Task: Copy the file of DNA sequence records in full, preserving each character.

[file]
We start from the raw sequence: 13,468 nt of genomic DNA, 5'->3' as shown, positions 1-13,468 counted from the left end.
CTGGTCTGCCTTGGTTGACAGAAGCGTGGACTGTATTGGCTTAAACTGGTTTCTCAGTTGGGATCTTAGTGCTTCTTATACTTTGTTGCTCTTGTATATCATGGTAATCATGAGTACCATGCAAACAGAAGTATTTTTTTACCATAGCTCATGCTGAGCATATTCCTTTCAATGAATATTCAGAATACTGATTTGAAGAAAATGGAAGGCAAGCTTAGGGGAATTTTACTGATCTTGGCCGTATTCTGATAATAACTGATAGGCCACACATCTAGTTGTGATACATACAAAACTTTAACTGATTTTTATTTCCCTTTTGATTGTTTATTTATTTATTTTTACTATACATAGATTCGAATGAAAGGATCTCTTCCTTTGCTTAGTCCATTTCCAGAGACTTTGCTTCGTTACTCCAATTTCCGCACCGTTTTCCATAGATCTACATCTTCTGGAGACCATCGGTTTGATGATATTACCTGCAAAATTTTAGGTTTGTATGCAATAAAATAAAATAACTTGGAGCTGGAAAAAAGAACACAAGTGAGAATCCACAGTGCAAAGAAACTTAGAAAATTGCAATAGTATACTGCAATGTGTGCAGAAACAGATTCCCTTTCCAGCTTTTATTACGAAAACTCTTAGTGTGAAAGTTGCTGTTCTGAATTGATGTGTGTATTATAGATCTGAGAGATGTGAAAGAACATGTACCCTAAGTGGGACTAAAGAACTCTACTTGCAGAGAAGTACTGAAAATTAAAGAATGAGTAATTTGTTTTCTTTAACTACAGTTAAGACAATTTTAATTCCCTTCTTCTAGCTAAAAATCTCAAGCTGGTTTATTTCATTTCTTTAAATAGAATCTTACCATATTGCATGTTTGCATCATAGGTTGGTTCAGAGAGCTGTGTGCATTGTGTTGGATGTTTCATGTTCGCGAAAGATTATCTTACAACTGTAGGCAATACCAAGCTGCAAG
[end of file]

We start from the raw sequence: 13,468 nt of genomic DNA, 5'->3' as shown, positions 1-13,468 counted from the left end.
CTGGTCTGCCTTGGTTGACAGAAGCGTGGACTGTATTGGCTTAAACTGGTTTCTCAGTTGGGATCTTAGTGCTTCTTATACTTTGTTGCTCTTGTATATCATGGTAATCATGAGTACCATGCAAACAGAAGTATTTTTTTACCATAGCTCATGCTGAGCATATTCCTTTCAATGAATATTCAGAATACTGATTTGAAGAAAATGGAAGGCAAGCTTAGGGGAATTTTACTGATCTTGGCCGTATTCTGATAATAACTGATAGGCCACACATCTAGTTGTGATACATACAAAACTTTAACTGATTTTTATTTCCCTTTTGATTGTTTATTTATTTATTTTTACTATACATAGATTCGAATGAAAGGATCTCTTCCTTTGCTTAGTCCATTTCCAGAGACTTTGCTTCGTTACTCCAATTTCCGCACCGTTTTCCATAGATCTACATCTTCTGGAGACCATCGGTTTGATGATATTACCTGCAAAATTTTAGGTTTGTATGCAATAAAATAAAATAACTTGGAGCTGGAAAAAAGAACACAAGTGAGAATCCACAGTGCAAAGAAACTTAGAAAATTGCAATAGTATACTGCAATGTGTGCAGAAACAGATTCCCTTTCCAGCTTTTATTACGAAAACTCTTAGTGTGAAAGTTGCTGTTCTGAATTGATGTGTGTATTATAGATCTGAGAGATGTGAAAGAACATGTACCCTAAGTGGGACTAAAGAACTCTACTTGCAGAGAAGTACTGAAAATTAAAGAATGAGTAATTTGTTTTCTTTAACTACAGTTAAGACAATTTTAATTCCCTTCTTCTAGCTAAAAATCTCAAGCTGGTTTATTTCATTTCTTTAAATAGAATCTTACCATATTGCATGTTTGCATCATAGGTTGGTTCAGAGAGCTGTGTGCATTGTGTTGGATGTTTCATGTTCGCGAAAGATTATCTTACAACTGTAGGCAATACCAAGCTGCAAG